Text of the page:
Fear is sneaky and has many disguises.
It’s important to recognize the ways fear disguises itself because it can and will sabotage your dreams if you let it.
Take Intuitively Inspired Action
One of the principles I often write about on Powered by Intuition is that of “intuitively inspired action.” Intuitively inspired action is when you act upon a gut feeling or intuitive knowing. The ‘nudge’ to follow a particular path comes from inside as a ‘pull’ you feel toward some choice or decision. This is “intuitively inspired” meaning it comes from our higher knowing, higher self, soul or what we call “intuition.”
When you follow the guidance of your intuition you are led to the choices and decisions that will bring you the greatest success. The pull you get about taking this action come to your awareness because you are ready to take this path. If it were not meant for you there would be no pull toward actually doing it.
This “pull” toward a particular path is how we are directed and guided in life by our higher knowing. To ignore this guidance is like driving by 100 gas stations when you’re lost and never stopping to ask for directions.
The moment you honor the “pull” and take “intuitively inspired action” you course correct and end up on the right road for you.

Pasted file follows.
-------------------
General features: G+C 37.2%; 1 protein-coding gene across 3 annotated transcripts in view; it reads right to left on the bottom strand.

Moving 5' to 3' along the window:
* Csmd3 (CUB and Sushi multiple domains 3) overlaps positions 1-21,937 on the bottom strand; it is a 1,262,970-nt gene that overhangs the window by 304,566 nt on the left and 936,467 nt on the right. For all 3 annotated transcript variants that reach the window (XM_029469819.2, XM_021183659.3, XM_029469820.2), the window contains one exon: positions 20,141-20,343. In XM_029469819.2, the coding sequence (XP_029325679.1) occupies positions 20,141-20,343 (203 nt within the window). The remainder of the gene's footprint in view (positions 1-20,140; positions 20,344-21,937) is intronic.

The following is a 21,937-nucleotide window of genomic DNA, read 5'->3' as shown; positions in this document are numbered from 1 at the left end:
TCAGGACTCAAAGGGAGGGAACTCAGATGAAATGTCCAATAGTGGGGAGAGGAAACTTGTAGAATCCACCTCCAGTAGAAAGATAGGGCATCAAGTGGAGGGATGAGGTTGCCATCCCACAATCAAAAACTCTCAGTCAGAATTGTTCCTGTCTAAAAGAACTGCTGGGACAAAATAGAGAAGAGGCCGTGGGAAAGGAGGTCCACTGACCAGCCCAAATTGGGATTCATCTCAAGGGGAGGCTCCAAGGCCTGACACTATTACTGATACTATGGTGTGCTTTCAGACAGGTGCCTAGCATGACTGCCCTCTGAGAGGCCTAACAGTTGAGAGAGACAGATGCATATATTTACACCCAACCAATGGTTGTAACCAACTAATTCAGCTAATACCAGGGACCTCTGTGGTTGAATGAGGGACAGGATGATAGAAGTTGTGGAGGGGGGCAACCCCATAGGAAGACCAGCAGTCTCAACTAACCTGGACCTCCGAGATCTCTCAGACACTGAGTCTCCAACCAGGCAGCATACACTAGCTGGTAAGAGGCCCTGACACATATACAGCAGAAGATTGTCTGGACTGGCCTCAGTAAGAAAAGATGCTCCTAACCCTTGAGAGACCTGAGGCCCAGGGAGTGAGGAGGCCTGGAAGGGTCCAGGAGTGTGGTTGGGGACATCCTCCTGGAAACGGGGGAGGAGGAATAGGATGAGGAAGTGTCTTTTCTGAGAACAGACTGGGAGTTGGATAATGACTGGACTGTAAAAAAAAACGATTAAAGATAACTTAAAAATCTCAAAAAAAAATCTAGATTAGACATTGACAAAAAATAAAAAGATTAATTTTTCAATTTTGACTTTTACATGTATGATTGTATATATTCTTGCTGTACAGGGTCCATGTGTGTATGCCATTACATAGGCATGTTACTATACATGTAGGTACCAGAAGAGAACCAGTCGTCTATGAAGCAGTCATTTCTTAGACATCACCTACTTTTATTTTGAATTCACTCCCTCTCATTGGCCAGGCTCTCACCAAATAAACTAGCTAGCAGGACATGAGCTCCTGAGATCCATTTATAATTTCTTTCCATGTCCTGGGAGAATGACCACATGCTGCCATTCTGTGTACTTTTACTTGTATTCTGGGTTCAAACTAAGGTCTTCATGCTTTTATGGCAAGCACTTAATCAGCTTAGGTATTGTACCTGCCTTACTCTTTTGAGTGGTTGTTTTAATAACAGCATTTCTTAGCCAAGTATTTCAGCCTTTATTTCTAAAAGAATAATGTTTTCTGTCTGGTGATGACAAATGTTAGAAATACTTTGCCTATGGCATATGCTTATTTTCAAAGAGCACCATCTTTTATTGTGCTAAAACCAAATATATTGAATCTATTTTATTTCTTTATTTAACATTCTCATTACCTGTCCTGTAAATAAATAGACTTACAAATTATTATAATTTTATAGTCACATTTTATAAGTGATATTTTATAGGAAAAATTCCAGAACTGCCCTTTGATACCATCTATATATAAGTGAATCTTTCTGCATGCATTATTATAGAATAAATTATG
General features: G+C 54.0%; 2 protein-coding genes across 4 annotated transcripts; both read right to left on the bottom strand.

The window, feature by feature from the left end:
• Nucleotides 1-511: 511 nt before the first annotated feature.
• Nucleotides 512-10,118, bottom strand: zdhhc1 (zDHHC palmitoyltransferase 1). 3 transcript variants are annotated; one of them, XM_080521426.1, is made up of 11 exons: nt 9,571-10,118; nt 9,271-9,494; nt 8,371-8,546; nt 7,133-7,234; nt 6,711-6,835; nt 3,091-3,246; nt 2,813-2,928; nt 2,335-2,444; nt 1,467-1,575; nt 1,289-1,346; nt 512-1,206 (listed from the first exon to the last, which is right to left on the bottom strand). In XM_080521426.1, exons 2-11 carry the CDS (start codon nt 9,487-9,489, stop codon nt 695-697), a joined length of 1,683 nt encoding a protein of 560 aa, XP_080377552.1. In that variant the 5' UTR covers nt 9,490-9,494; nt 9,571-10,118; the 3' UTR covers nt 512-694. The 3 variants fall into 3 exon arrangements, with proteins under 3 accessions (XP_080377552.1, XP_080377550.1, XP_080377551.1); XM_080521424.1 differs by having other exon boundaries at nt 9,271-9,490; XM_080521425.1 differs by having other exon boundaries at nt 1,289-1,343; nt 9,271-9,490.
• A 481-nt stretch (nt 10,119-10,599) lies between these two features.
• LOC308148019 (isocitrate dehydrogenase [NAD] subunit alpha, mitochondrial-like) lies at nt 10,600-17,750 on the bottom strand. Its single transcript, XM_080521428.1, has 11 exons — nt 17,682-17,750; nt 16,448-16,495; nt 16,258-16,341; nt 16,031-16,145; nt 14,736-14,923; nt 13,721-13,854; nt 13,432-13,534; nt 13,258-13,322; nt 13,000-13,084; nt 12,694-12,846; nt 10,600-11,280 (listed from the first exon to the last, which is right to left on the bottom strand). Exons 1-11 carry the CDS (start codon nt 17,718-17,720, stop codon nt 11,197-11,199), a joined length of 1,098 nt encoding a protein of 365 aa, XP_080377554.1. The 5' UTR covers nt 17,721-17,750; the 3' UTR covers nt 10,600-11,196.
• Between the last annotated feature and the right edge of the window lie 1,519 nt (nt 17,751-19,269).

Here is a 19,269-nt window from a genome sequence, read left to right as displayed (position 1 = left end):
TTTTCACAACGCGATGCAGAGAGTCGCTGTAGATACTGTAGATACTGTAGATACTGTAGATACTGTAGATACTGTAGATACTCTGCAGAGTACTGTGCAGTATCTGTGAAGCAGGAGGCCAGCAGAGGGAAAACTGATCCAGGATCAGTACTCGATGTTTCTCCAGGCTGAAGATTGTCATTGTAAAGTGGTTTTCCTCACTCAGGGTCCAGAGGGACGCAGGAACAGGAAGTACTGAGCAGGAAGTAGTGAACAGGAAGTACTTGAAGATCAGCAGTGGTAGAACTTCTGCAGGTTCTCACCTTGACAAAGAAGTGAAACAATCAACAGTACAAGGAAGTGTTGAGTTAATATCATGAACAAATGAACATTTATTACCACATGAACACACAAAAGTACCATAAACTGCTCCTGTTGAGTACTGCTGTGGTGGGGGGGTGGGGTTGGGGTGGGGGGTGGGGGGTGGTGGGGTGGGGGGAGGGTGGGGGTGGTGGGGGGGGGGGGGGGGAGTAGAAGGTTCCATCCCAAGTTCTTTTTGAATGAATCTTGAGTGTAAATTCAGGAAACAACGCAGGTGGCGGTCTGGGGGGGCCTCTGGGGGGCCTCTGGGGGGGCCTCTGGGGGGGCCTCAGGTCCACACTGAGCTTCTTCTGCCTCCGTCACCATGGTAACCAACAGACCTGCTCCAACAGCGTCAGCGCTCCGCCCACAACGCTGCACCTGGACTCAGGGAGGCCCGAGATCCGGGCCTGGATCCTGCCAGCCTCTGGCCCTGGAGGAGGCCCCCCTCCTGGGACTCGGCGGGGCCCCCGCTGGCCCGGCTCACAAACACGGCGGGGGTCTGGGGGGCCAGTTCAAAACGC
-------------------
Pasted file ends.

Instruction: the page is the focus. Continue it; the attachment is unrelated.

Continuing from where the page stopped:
Fear Sabotages Your Dreams
Fear makes you a hostage to the status quo. It holds you back from taking intuitively inspired action or from carrying it out. It keeps you stuck in your comfort zone where nothing changes. When you are driven by fear you have all kinds of excuses about why you can’t do what you planned to do so you never achieve your dreams of doing great things. You must learn to recognize fear in all its disguises so your dreams won’t slip through your fingers.
The 5 Top Ways Fear Sneaks in to Sabotage Your Dreams
1. Avoidance. Do you avoid doing the things you need to make your dream a reality? Do you send for information but then never read it? Do you sign up for things but never respond when it’s time to confirm? When you keep avoiding what needs to get done opportunities diminish and doors close. Eventually you rationalize that you’ve lost interest in your dream. Avoidance is a disguise for fear of failing.
2. Procrastination. Do you procrastinate? Are you indecisive? Do you put things off and drag out what needs to get done until it’s too late? Miss deadlines? This sabotaging behavior is a disguise for fear of failing too. If you never finish technically you’ll never fail, right? It’s a pretty sneaky way of sabotaging your dream.
3. Overwhelm. Do you take on too much? When you dive headlong into things without mapping out the steps you feel overwhelmed. If this is a pattern in your life you fear there is never enough time. You feel you have to do it ALL right now! When you’re in overwhelm you shut down and nothing gets done. This is a disguise for both fear of failing and fear of success. Either way, getting overwhelmed and shutting down ensures you’ll never fail or succeed.